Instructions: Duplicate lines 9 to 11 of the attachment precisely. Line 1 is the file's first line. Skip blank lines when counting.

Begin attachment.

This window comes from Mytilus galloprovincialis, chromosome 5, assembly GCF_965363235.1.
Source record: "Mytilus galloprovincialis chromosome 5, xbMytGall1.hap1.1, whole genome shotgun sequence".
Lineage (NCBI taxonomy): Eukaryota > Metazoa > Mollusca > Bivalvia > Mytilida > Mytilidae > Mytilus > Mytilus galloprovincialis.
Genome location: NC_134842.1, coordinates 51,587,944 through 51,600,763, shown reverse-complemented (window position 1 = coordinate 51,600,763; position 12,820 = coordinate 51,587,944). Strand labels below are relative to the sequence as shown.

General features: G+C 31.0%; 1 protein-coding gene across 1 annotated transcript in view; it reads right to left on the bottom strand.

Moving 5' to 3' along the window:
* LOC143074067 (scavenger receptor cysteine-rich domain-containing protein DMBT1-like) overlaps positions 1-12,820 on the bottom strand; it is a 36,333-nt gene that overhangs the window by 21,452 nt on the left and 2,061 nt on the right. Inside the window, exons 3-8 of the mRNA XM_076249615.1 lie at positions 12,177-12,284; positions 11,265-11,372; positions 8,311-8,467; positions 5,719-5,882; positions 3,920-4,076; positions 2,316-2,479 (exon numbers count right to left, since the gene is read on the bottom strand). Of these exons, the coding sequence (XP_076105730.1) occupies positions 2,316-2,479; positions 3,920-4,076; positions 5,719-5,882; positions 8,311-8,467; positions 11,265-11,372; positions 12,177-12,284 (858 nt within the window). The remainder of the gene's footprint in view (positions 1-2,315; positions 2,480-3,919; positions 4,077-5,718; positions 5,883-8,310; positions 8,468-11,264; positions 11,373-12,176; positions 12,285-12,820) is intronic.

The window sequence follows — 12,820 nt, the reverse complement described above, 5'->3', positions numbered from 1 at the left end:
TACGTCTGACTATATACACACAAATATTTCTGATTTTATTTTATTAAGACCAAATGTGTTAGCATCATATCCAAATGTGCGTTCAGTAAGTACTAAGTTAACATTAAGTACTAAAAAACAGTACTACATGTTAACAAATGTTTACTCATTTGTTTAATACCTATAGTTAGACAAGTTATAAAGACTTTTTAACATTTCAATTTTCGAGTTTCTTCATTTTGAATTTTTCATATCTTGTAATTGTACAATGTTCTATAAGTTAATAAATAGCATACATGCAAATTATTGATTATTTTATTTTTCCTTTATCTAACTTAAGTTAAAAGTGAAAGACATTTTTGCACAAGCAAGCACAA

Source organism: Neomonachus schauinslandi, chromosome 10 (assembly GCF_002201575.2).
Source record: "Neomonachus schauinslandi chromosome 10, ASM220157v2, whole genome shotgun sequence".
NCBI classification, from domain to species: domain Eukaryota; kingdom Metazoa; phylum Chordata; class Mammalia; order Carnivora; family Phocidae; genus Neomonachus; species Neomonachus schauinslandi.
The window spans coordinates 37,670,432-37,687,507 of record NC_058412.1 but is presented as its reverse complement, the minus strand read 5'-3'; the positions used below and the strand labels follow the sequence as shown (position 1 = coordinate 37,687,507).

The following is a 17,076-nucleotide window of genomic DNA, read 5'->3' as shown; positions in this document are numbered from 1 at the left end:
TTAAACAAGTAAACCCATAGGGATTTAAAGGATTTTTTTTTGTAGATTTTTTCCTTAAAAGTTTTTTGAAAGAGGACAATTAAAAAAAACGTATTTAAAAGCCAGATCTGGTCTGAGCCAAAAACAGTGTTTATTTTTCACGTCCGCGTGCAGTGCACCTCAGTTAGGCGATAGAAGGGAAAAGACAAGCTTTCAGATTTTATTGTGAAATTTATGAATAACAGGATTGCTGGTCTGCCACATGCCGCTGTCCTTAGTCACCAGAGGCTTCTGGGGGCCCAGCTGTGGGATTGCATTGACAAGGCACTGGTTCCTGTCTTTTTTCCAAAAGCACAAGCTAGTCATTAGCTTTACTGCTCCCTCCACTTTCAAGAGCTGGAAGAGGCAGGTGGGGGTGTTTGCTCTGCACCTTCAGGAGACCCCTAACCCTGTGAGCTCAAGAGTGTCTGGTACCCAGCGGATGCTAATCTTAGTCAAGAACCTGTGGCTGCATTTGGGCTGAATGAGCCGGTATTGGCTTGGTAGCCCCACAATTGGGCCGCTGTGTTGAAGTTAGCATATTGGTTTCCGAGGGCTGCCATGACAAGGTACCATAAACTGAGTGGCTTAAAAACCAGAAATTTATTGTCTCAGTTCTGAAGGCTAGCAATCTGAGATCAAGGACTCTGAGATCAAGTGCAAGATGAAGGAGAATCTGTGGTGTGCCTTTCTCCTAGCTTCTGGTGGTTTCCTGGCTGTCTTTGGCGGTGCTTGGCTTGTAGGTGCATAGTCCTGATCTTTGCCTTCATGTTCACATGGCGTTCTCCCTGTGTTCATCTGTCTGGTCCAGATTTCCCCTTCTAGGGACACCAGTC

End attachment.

TACGTCTGACTATATACACACAAATATTTCTGATTTTATTTTATTAAGACCAAATGTGTTAGCATCATATCCAAATGTGCGTTCAGTAAGTACTAAGTTAACATTAAGTACTAAAAAACAGTACTACATGTTAACAAATGTTTACTCATTTGTTTAATACCTATAGTTAGACAAGTTATAAAGACTTTTTAACATTTCAATTTTCGAGTTTCTTCATTTTGAATTTTTCATATCTTGTAATTGTACAATGTTCTATAAGTTAATAAATAGCATACATGCAAATTATTGATTATTTTATTTTTCCTTTATCTAACTTAAGTTAAAAGTGAAAGACATTTTTGCACAAGCAAGCACAA

Source organism: Neomonachus schauinslandi, chromosome 10 (assembly GCF_002201575.2).
Source record: "Neomonachus schauinslandi chromosome 10, ASM220157v2, whole genome shotgun sequence".